I decided to give a try to this taiga drama because I guessed that I could use it for my upcoming project, since I'm having troubles with contextualizing the female characters of the story, and this tv series claims to "describe history through the eyes of a woman"... Obviously I was wrong XD
But since I liked the actor playing Nobunaga here, I decided to review the interesting bits of it!
Nobunaga is played here by Toyokawa Etsushi and he entertains us for the first five episodes of the TV series.
I don't usually like Japanese men, but he is the exact kind that I fancy. *cough*
Despite how well Nobunaga's features fit Toyokawa-sama, I must admit that I didn't find his portrayal completely satisfying. In my opinion this Nobunaga was too "proper", a bit too "serious".
Sure none expect a clown out of the Demon King, but this rendition didn't give the "unexpectedness" that makes of Nobunaga such an unique character-- The director liked better the idea of a "lonely" Nobunaga, and preferred to hide behind Toyokawa-sama's frigidity the real nature of this man.
The drama is entertaining, but it must be said that for what concerns the historical accuracy and plausibility it is extremely poor.
When one says "history through the eyes of a woman" it shouldn't mean LITERALLY! Gō, the niece of Nobunaga who's the protagonist of this drama (whose actual merit was only being married to a Tokugawa shogun, in reality) practically gets to know EVERYONE and EVERYTHING concerning the events taken into consideration-- When there's no way that a kid her age could have done what she did in that drama, expecially THE WAY she did (Ueno Juri is a very nice and expressive actress, but all of that "flailing" made her look like some kind of parody of the Sengoku lady instead of a genuine portrait of it)-- Her presence was so out of place that when it reached its climax, her "mystical apparition" to Nobunaga who was about to die at Honnoji, I couldn't help but laughing:
All in all, though, even if completely out of a historical context, I found the relationship between Gō and Nobunaga quite cute in this rendition.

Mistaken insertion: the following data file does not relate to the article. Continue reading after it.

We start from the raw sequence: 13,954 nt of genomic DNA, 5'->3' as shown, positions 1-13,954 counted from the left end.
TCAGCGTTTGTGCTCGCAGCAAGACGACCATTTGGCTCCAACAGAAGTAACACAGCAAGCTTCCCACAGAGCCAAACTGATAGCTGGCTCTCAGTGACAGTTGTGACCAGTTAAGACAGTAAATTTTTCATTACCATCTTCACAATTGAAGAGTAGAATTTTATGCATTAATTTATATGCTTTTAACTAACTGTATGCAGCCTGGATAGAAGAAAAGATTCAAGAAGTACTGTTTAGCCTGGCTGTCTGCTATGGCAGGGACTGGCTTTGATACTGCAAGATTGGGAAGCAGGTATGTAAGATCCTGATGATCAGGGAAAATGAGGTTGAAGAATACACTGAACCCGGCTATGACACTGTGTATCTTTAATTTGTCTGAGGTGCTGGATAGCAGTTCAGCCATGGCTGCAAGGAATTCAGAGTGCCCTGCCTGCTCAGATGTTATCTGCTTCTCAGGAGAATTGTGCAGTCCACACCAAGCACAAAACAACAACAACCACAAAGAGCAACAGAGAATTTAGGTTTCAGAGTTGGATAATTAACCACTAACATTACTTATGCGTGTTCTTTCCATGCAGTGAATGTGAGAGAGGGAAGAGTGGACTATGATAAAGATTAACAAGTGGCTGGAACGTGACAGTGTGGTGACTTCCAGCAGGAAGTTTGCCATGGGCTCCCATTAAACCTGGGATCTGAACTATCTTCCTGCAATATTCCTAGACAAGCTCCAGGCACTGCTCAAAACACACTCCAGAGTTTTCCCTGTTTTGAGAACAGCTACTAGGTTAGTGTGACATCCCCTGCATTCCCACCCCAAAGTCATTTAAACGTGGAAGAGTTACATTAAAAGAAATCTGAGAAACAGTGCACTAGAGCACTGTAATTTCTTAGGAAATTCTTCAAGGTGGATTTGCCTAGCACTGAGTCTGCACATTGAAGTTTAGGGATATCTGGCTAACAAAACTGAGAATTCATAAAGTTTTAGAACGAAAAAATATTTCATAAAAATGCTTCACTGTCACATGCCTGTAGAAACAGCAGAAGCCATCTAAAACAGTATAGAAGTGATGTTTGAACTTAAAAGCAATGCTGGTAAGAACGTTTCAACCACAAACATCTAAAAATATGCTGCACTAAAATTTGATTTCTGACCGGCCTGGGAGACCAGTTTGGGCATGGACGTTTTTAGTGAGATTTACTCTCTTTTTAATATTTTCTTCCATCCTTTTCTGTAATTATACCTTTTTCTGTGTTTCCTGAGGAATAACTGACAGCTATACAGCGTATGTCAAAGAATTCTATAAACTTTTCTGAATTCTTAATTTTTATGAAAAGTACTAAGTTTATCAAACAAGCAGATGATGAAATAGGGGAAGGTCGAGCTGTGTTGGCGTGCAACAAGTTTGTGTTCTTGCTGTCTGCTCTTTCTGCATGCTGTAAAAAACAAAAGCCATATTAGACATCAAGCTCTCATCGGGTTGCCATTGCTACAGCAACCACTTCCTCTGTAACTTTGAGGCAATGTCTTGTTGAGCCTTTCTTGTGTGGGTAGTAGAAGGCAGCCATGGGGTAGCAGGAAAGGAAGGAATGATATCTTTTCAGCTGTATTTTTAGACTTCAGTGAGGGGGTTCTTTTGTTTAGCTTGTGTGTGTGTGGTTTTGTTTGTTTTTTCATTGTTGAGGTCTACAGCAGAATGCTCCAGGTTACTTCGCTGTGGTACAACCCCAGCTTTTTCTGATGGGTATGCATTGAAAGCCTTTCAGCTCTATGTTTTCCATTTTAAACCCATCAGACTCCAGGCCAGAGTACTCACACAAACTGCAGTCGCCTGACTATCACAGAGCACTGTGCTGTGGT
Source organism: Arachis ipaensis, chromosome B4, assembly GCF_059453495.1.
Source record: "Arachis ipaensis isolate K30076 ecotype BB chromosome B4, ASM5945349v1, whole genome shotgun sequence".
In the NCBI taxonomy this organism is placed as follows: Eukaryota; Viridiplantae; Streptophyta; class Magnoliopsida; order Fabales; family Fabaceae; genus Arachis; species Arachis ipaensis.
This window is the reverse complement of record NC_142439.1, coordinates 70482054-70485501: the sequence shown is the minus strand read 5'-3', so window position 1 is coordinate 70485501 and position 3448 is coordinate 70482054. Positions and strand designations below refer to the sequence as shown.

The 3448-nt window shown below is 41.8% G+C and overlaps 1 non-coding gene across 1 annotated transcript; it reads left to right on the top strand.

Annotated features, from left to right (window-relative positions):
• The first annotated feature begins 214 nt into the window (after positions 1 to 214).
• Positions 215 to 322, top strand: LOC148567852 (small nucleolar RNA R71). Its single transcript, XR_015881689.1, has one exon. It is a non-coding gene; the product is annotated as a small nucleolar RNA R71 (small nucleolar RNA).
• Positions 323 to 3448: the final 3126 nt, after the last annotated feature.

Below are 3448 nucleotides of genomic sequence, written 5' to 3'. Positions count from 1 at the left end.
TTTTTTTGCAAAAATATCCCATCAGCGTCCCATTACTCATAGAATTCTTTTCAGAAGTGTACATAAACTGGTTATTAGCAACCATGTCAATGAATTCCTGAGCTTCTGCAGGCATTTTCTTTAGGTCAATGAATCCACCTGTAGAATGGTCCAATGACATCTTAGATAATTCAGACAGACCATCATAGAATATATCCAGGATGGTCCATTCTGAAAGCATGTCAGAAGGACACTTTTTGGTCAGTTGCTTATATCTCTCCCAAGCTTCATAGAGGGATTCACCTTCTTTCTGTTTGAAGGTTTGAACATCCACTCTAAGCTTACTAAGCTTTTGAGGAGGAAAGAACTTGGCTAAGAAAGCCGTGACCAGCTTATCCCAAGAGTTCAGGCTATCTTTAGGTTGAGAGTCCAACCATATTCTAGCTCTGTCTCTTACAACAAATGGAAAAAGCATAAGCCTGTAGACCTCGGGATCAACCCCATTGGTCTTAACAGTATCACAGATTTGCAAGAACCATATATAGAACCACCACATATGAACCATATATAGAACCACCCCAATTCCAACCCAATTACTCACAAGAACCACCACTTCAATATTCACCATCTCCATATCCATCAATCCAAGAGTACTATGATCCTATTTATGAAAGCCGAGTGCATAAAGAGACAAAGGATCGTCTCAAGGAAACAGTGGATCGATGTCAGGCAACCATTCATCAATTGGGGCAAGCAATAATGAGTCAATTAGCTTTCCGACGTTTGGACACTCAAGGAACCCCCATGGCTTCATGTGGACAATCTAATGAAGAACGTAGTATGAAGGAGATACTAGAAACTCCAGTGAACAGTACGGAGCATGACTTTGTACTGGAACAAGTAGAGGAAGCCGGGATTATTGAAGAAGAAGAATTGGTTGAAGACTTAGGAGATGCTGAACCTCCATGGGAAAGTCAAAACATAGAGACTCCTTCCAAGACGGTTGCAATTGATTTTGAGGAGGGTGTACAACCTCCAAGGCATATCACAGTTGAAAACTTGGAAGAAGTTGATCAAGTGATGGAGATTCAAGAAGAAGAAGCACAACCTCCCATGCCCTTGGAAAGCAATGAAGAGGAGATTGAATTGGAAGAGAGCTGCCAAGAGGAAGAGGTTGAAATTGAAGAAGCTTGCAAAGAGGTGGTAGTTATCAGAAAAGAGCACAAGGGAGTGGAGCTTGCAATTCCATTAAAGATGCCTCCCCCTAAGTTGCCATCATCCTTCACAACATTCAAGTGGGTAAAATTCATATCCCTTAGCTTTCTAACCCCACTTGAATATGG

The way the girl developed some kind of crush on his uncle made me remember that I have a heart of a maiden too, after all, and every now and then I couldn't help blushing like a little girl...
Besides my shameless fangirling over the oyaji type, I found it nice how the drama tried to explain some of the most obscure actions of Nobunaga, in an actual decent, rational way. --Also if, sure, the use of Gō to let out such "confessions" out of Nobunaga & Co. sure was quite naive and bothering.
In the first case, Nobunaga explained that he just wanted to honor his enemies by goldening their skulls and ritually drinking sake with them to celebrate the new year.
He explained that the deal with the "skull cups" was just a rumor spread by his enemies.
I could buy that Nobunaga wanted to cherish the memory of Nagamasa, since it's reported that he held the man in high consideration, but what about Hisamasa and Yoshikage..? I don't think that Nobunaga admired them-- So I think that the goldening was just to celebrate his victory in a very morbid way.
Whatever affection Nobunaga may have had for Nagamasa, I'm sure it disappeared when his brother-in-law joined the Asakura forces.
The "Tsukiyama's Incident" refers to what brought Ieyasu to order the death of his wife Tsukiyama and his heir Nobuyasu after Nobunaga's daughter, Toku, reported of their secret conspiracy with the Takeda clan.
Sure Nobunaga's request was absurd, but the fact that Ieyasu obeyed looked even more absurd.
Nobunaga explained to Gō that he wasn't suspicious of those two, but that somehow he happened to find himself testing Ieyasu's loyalty: if he refused to obey, he would have respected him, but since he obeyed him, he swore to Ieyasu absolute loyalty in return.
At a certain point, I had to deal with my historical pet peeve:
He confessed to Gō that if there was the need of a god, that place belonged to him only, and that he was going to use Sokenji (his family temple built in Azuchi) as the center if his cult.
Obviously Gō hated the idea, and scolded her uncle harshly!
She decided that she didn't like him anymore and stopped paying him visits.
This made Nobunaga sulk, and once his sister Ichi would come to visit him, the deification's project would disappear to make room for the altruistic plans of Nobunaga to bring a long-lasting peace to the country.
Ooh, at least this made Ichi fall in love with her brother all over again.
I agree with the idea of Nobunaga fighting to grant a peaceful existence to his contemporaries, but I'm sure that they could find a thousand better ways to explain it than the one in the TV series... It was nice to witness Nobunaga's soft side, though, the one that hid love and respect for everyone behind his rude acting.
Speaking of rude acting, he sure had the time of his life punching Mitsuhide around!
When Nobunaga confessed to Ranmaru (woah, for once it wasn't Gō!) that he treated Mitsuhide harshly so to let him understand his petty limits and that he actually respected the man, I couldn't help but nod in approvation, but when Nobunaga added that he was planning to leave the control of the Tenka's matter to Mitsuhide I felt like throwing up. Mitsuhide what?! Of course Nobunaga's heir was obviously his son Nobutada!
Even the scene of Honnoji wasn't such great.
I enjoyed the extremely dramatic and emotional moment, but the "action factor" was pretty much lacking.
I couldn't forgive the director (or the writer, whoever came up with such a thing) that Gō managed to pop-up randomly even there! That was-- SO STUPID!!
Long story short, I liked this rendition of Nobunaga, but just because of how well Toyokawa-sama fitted the visual image that I have of him: